“Революционните сили - разнесе се сласът на Лидера, - могат и имат право да прибягват до насилие, за да отстранят всеки, който се изпречи на пътя на Революцията. Вече наистина можем да премахмем старото либийско общество и да изградим ново, в което революционно настроените си помагат взаимо в борбата срещу антиреволюционните движения в университетите, заводите и по улиците.” Близо десет години след окончателното овладяване на управлението на Либия от Муамар Кадафи и две години след обявяването н “Революционните сили - разнесе се сласът на Лидера, - могат и имат право да прибягват до насилие, за да отстранят всеки, който се изпречи на пътя на Революцията. Вече наистина можем да премахмем старото либийско общество и да изградим ново, в което революционно настроените си помагат взаимо в борбата срещу антиреволюционните движения в университетите, заводите и по улиците.” Близо десет години след окончателното овладяване на управлението на Либия от Муамар Кадафи и две години след обявяването на страната за Джамахирия (управление на масите), британско-либийският автор, Хишам Матар, неудобно ни настанява в историята на деветгодишниня Сюлейман в дебютния си роман “Мъжка страна”. Триполи, лятото на 1979 година, улица “Черница”, на която живее Сюлейман внезапно ще се разтресе от поредица събития, които невъзвратимо ще преобърнат живота на детето. Преди обаче да започне плавнонто изливане на сюжетни слоеве, Хишам Матар, с ловкия похват на литературната си чувтвеност, любезно и уверено ще ни подкани да престъпим прага на романа: “Беше 1979 година и слънцето беше вездесъщо. Човек, животно и буболечка отчаяно търсеха сянка - благодатна сивкава кръпка, съшила тук-там повсеместната белота. Истинската благодат обаче настъпваше нощем, когато ветрец, охладен от безлюдната пустиня и овлажнен от бучащото море, прекосяваше празните улици като неохотен гост, неуверен докъде му е позволено да броди из това царство на звездно самовластие.” Някогашен кръстопът на велики древни цивилизации - бербери, финикийци, картагенци, египтяни, гърци, римляни, Либия в деветата година от живота на Сюлейман е обвита от сбъдната социалистическа мечта на военния лидер Кадафи. Историята на това знаково лято е разказана от порасналия Сюлейман, на когото тогавашната му невръстна възраст не е позволила да разпознае значимостта на събитията съпътстващи семейството и съседите му. През очите на детето се запознаваме с една неуравновесена и непораснала жена, майката, с нелегална алкохолна зависимост и фиксация върху насилствено отнетата й младост и един, обладан от нови политически идеи, вечно отсъстващ баща. Колкото по-дълбоко се потапяме с семейната обстановка, толкова по-ярко се откроява неефективността на родитеските отношения, отразяващи се пряко върху психиката на детето. Белези в съзнанието на Сюлейман обаче нанася не само липсващата семейна хармония, но и умишлено разпространените слухове от улицата за навъртащи се наблизо предатели на Революцията. Изцяло изоставен от родителско обяснение за нахлуващата контра-революционна вълна на улица “Черница”, Сюлейман грешно тълкува насилственото отвеждане от Революционните сили на устат Рашид - баща на най-добрия му приятел Карим, университетски преподавател по история на изкувството и верен приятел на собствения му баща. От този момент на нататък отношенията на деветгодишнното момче към хората, които най-много обича започват гръмко да се влошават. Серия от предателства, недоверие, нужда от внимание и изолация започва парливо да се нанизва пред очите на читателя. Детето расте във време, в което публични разпити, унижения и екзекуции се излъчват посред бял ден по националната телевизия. Из парещия, натежал летен въздух се носи зловредния дъх на политическо напрежение. Бащата го няма, майката упоена от “лекарството” е потънала в дълбок сън, на Сюлейман, неспособен да намери родителска утеха, не му остава нищо друго освен сам да се опита да разгадае пъзела на наредилите се едно след друго безпощадни събития. Но как като е само на девет и в гърдитите му, едва разлистена, се поклаща крехка и уязвима детска душевност. Колкото повече Сюлейман не разбира светът около себе си, толкова по-голяма расте агресията му към околните и никой, дори наглия, но безобиден просяк Бахул, не е пощаден от нея. “Протегнах ръка, но той я наплю и се озърна, сякаш търсеше друг спасител. Нямаше никой обаче, никой друг освен мен. И аз не знам защо започнах да го натискам надолу със стъпалото си. Чорлавата му коса беше подгизнала и груба. Той опита да се защити, като се вкопчи в глезена ми. Което ме разгневи още повече. И докато се мъчех да освободя глезена си, го ритнах в лицето. От носа му във водата рукна кръв. Солената вода е полезна за раните, добре ми беше известно. Бахул пак се разцвили, по-силно от всякога. Пак го натиснах надолу, за да млъкне. И изведнъж без никакво предупреждение съпротивата му секна.” “Мъжка страна” е многолик роман. Потресаващата изповед за едно принудително израстване в условия на семейна и обществена настабилност е само един от аспектите, разгърнати от майсторското перо на Хишам Матар. “Мъжка страна” е и разказ за тегнещата природа на предателството в размирни времена. Но също е и увещаване за значимостта на родителската грижа. Силата на романа е не само в психоаналитичният аспект на случващите се в сюлеймановото съзнание процеси, но и беззъбото, дремещо на хоризонта, тоталитарно битие, обезкриляващо всеки, дръзнал да мечтае за демокрация, човек. “Грижовност. Мисля, че за това копнеех. За топла, несекваща и неизменна грижовност. Във време на кръв и сълзи, в Либия, пълна с мъже в синини и петна от урина, обзет от неотложна нужда и жадуващ облекчение, аз бях странното дете, което копнее за грижовност. И макар че тогава не си го обеснявах така, самосъжалението ми се беше извисило до самоненавист.”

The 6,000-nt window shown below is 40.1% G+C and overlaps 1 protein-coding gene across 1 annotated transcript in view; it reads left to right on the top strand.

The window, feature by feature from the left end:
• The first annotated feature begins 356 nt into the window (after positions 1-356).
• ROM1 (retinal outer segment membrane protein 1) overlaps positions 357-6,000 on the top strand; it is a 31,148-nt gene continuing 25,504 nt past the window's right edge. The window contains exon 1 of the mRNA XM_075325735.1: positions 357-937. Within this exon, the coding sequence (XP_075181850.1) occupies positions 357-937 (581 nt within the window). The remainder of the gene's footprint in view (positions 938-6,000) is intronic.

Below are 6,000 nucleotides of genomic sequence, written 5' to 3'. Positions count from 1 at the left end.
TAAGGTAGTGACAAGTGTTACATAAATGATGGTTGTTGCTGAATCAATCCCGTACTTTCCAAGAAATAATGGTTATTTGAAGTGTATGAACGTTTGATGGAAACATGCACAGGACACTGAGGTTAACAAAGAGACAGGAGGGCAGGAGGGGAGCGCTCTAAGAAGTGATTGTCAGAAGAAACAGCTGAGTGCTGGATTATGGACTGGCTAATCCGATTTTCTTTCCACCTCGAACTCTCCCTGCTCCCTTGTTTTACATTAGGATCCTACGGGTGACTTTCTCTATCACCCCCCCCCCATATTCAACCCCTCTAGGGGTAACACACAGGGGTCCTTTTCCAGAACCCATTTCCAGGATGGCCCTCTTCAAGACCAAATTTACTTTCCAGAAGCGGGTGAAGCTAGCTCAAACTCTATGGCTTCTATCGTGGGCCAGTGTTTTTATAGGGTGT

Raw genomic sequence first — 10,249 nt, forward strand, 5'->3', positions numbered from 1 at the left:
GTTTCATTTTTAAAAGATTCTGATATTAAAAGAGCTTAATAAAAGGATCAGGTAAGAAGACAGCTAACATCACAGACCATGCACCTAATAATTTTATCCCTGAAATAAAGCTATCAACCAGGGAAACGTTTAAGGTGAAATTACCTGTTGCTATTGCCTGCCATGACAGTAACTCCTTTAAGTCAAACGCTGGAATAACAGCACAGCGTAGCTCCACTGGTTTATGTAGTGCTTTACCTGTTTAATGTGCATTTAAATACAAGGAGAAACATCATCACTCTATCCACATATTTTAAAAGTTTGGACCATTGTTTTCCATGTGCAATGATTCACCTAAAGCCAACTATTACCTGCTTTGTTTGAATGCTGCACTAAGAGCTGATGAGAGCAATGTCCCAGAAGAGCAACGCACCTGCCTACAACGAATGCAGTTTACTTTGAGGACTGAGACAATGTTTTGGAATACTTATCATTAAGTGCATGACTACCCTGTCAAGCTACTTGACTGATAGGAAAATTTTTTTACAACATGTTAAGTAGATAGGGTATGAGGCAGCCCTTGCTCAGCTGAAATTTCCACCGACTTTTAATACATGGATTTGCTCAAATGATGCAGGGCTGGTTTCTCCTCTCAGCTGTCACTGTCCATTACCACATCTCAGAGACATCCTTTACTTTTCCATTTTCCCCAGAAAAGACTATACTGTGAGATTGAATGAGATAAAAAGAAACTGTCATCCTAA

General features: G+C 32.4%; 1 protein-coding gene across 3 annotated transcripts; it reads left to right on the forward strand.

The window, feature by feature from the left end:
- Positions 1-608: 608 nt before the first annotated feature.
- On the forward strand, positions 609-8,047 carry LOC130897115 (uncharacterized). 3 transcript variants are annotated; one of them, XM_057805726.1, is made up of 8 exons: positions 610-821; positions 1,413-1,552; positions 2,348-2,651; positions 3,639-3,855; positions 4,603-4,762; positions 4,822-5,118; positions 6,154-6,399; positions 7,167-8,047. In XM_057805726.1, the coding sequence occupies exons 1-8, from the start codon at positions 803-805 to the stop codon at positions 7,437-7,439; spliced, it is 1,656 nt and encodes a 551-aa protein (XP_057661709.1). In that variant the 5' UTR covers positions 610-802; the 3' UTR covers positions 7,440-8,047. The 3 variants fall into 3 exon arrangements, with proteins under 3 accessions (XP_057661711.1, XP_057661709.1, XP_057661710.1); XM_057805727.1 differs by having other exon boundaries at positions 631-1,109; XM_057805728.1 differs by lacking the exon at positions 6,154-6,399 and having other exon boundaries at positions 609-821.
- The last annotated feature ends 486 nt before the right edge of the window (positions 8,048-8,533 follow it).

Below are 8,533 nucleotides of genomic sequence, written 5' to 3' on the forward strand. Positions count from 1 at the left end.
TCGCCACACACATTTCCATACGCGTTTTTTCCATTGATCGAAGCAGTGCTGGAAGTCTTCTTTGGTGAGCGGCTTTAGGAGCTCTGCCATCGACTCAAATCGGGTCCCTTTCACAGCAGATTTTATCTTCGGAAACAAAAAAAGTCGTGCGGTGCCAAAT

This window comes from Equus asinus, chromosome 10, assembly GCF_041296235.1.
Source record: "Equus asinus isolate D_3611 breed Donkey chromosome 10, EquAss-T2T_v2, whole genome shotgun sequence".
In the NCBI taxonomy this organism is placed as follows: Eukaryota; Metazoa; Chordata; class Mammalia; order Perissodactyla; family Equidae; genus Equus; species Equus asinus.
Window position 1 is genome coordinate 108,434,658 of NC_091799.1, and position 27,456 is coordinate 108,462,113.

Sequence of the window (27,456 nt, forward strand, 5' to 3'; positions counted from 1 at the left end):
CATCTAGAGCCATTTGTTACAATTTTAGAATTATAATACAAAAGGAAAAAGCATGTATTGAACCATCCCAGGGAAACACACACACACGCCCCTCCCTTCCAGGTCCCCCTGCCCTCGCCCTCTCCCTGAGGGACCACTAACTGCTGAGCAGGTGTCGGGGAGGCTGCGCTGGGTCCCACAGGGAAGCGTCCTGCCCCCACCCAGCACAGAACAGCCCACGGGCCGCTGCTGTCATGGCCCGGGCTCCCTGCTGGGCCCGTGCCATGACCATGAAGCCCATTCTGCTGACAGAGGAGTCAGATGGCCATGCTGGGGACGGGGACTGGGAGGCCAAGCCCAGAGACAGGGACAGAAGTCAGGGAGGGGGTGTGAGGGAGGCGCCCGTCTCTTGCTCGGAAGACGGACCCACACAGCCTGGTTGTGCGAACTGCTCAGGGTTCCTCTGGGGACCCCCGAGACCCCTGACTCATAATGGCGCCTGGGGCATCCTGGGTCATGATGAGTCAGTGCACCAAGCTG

25. 5 out of 5